Oil and Gas Executives Seek to Solidify Gains
By Charles Dewhurst
Nearly half of international oil and gas executives feel better about their access to capital and credit in the year ahead, according to new research conducted by BDO, which is an international network of independent member firms. The initial international BDO Natural Resources Study emphasized the oil and gas industry.
An additional 45 percent of these surveyed cited this access as the top driver of industry growth in 2013. In addition, nearly one-third (31 percent) of executives polled feel that demand for resources, strong as ever, will influence growth.
Yet rather than take the opportunity to grow their businesses by expanding international operations, companies are using the current boom to hedge against the short-term uncertainties of the global oil and gas industry. Executives are instead forging ahead conservatively, suggesting a degree of anxiety about the industry’s long-term profitability. When asked how they plan to improve profitability in the year ahead, a majority (56 percent) of executives say they will focus on internal business processes.
Only Australia bucks the trend, with 58 percent of executives indicating that they plan to pursue vertical integration through acquisitions. Nevertheless, this inward, efficiency-driven focus reveals a broader concern about becoming too expansive. When asked which region would be a target for expansion, every country surveyed overwhelmingly cites their own territory as a preferred target; very few respondents cite the resource-rich areas of the Middle East, Latin America and East Asia.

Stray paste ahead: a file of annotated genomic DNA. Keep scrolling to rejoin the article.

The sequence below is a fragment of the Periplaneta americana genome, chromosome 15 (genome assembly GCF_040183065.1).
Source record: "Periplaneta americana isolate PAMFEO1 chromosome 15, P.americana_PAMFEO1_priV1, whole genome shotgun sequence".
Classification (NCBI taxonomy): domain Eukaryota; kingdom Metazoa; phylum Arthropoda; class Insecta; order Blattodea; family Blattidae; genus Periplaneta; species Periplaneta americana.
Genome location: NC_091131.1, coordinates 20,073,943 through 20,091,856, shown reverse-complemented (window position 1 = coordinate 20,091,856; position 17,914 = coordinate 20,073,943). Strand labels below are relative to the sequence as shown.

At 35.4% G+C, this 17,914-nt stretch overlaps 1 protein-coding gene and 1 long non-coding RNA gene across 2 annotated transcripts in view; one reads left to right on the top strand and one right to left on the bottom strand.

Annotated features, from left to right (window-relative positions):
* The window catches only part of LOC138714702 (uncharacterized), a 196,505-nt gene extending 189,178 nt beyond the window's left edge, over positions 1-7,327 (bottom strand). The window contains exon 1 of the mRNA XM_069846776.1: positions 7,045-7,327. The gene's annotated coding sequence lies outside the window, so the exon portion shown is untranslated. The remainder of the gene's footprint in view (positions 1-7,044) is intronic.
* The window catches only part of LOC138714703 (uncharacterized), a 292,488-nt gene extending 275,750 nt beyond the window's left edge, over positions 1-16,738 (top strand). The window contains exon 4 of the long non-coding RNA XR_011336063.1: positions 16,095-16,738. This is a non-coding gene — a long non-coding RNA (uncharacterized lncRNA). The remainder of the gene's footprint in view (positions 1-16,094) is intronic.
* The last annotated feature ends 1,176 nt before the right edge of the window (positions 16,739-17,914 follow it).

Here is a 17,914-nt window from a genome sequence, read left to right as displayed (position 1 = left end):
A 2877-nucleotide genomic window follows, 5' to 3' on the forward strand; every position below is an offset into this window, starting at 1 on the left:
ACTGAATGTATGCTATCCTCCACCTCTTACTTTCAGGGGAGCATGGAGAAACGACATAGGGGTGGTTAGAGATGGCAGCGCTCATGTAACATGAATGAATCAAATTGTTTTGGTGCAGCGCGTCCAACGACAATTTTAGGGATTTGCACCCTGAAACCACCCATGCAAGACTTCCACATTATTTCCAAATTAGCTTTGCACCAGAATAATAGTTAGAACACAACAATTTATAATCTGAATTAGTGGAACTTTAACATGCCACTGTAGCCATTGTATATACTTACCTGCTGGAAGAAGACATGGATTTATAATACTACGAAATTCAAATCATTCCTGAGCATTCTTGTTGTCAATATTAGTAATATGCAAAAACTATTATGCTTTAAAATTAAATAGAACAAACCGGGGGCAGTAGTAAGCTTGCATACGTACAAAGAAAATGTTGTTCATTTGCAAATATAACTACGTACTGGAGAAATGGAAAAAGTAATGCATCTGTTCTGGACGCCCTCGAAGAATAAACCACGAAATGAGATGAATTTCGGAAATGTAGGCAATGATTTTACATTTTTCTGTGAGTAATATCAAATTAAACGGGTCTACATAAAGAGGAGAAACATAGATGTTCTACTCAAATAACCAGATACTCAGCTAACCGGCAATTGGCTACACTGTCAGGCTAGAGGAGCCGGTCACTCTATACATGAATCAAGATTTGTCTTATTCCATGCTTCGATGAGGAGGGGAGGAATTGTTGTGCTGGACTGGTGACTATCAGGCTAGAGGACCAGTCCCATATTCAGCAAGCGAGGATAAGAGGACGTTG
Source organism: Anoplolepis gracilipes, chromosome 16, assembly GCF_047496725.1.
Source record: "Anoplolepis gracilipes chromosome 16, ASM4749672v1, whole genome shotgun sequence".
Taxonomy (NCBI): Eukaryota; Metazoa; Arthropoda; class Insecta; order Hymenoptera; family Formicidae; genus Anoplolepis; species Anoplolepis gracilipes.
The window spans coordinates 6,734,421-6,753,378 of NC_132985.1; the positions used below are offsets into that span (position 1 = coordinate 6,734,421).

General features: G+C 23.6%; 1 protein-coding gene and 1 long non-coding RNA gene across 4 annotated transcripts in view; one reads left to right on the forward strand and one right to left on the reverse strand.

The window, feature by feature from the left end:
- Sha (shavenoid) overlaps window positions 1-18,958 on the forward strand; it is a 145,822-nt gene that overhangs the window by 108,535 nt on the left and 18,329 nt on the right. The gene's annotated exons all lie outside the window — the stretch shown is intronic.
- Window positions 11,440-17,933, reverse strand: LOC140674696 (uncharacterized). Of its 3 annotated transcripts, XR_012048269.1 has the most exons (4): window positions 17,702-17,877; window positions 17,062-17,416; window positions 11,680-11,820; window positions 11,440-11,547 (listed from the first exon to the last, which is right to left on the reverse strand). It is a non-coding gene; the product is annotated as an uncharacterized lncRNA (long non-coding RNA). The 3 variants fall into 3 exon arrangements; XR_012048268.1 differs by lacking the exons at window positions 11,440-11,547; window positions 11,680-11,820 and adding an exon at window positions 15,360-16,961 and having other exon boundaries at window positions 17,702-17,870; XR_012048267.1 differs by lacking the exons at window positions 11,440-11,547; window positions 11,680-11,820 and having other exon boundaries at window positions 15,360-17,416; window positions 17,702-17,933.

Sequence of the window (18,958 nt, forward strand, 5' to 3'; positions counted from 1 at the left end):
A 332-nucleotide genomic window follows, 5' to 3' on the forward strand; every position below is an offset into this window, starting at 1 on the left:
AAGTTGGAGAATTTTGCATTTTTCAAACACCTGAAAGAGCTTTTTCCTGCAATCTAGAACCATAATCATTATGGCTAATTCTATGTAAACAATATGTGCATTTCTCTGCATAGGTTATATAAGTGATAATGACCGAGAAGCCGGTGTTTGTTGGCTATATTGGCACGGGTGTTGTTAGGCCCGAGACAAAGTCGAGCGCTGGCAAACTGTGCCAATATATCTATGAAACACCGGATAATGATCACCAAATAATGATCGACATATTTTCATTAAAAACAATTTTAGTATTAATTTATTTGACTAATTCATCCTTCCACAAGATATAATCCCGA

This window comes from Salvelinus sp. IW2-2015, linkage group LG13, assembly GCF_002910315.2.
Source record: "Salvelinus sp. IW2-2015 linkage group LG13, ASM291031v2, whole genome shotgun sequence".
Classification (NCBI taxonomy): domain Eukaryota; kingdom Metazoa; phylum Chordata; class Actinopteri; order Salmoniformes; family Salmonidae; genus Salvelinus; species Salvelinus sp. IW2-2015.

The BDO study of 84 C-Level and senior financial executives at oil and gas companies in the United States (U.S.), Russia, the United Kingdom (U.K.), Australia and Canada sought insights on growth strategies, industry consolidation, the environment, regulatory affairs and labor issues and was conducted through February 2013.
Shale Underlying This Year’s Industry Boost
While the long-term prospects of the international oil and gas industry remain in flux, the survey indicates that the North American shale boom is likely driving much of this year’s short-term optimism. When asked which country will lead overall oil production in the future, 39 percent of executives cite the United States, a 50 percent lead over those citing Saudi Arabia (26 percent), the second most-frequently cited oil producer in the survey. Canadian executives are also positive about their own production prospects: 40 percent of Canadian executives expect their own country to lead oil production in the future. As Canadian companies work to perfect the technology to extract and transport crude oil from their oil sands — one of the largest areas of proved reserves in the world — the country stands poised to become a net energy exporter. Though lingering issues surrounding the environmental impact of transporting the oil to U.S. refineries remain, Canadian executives have reason to feel optimistic about their energy production prospects.